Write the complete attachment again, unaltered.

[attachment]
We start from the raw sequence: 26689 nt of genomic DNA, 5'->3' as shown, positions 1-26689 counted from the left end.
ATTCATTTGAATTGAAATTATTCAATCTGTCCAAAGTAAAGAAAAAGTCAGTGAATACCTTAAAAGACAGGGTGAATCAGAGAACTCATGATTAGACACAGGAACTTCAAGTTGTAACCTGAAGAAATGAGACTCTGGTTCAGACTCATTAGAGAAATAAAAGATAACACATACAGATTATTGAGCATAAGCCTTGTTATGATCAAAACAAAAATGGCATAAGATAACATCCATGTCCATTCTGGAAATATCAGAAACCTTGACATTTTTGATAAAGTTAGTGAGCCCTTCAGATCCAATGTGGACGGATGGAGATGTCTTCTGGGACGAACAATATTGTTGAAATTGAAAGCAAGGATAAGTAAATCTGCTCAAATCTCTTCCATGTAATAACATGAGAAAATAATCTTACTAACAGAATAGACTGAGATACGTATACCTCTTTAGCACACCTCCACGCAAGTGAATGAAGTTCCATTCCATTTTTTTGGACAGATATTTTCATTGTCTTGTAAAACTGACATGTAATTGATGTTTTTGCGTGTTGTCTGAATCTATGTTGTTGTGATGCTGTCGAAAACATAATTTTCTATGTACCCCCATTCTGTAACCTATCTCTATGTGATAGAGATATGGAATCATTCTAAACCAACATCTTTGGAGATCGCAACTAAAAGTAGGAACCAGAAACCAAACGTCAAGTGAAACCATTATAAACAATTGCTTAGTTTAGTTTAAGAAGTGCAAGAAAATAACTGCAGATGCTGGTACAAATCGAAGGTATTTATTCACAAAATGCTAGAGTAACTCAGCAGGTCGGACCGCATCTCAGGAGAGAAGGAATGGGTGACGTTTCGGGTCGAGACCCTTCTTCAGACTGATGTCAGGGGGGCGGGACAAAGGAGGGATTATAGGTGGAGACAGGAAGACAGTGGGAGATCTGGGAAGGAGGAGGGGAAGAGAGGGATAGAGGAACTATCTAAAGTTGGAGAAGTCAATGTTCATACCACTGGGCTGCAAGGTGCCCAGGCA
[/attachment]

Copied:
We start from the raw sequence: 26689 nt of genomic DNA, 5'->3' as shown, positions 1-26689 counted from the left end.
ATTCATTTGAATTGAAATTATTCAATCTGTCCAAAGTAAAGAAAAAGTCAGTGAATACCTTAAAAGACAGGGTGAATCAGAGAACTCATGATTAGACACAGGAACTTCAAGTTGTAACCTGAAGAAATGAGACTCTGGTTCAGACTCATTAGAGAAATAAAAGATAACACATACAGATTATTGAGCATAAGCCTTGTTATGATCAAAACAAAAATGGCATAAGATAACATCCATGTCCATTCTGGAAATATCAGAAACCTTGACATTTTTGATAAAGTTAGTGAGCCCTTCAGATCCAATGTGGACGGATGGAGATGTCTTCTGGGACGAACAATATTGTTGAAATTGAAAGCAAGGATAAGTAAATCTGCTCAAATCTCTTCCATGTAATAACATGAGAAAATAATCTTACTAACAGAATAGACTGAGATACGTATACCTCTTTAGCACACCTCCACGCAAGTGAATGAAGTTCCATTCCATTTTTTTGGACAGATATTTTCATTGTCTTGTAAAACTGACATGTAATTGATGTTTTTGCGTGTTGTCTGAATCTATGTTGTTGTGATGCTGTCGAAAACATAATTTTCTATGTACCCCCATTCTGTAACCTATCTCTATGTGATAGAGATATGGAATCATTCTAAACCAACATCTTTGGAGATCGCAACTAAAAGTAGGAACCAGAAACCAAACGTCAAGTGAAACCATTATAAACAATTGCTTAGTTTAGTTTAAGAAGTGCAAGAAAATAACTGCAGATGCTGGTACAAATCGAAGGTATTTATTCACAAAATGCTAGAGTAACTCAGCAGGTCGGACCGCATCTCAGGAGAGAAGGAATGGGTGACGTTTCGGGTCGAGACCCTTCTTCAGACTGATGTCAGGGGGGCGGGACAAAGGAGGGATTATAGGTGGAGACAGGAAGACAGTGGGAGATCTGGGAAGGAGGAGGGGAAGAGAGGGATAGAGGAACTATCTAAAGTTGGAGAAGTCAATGTTCATACCACTGGGCTGCAAGGTGCCCAGGCA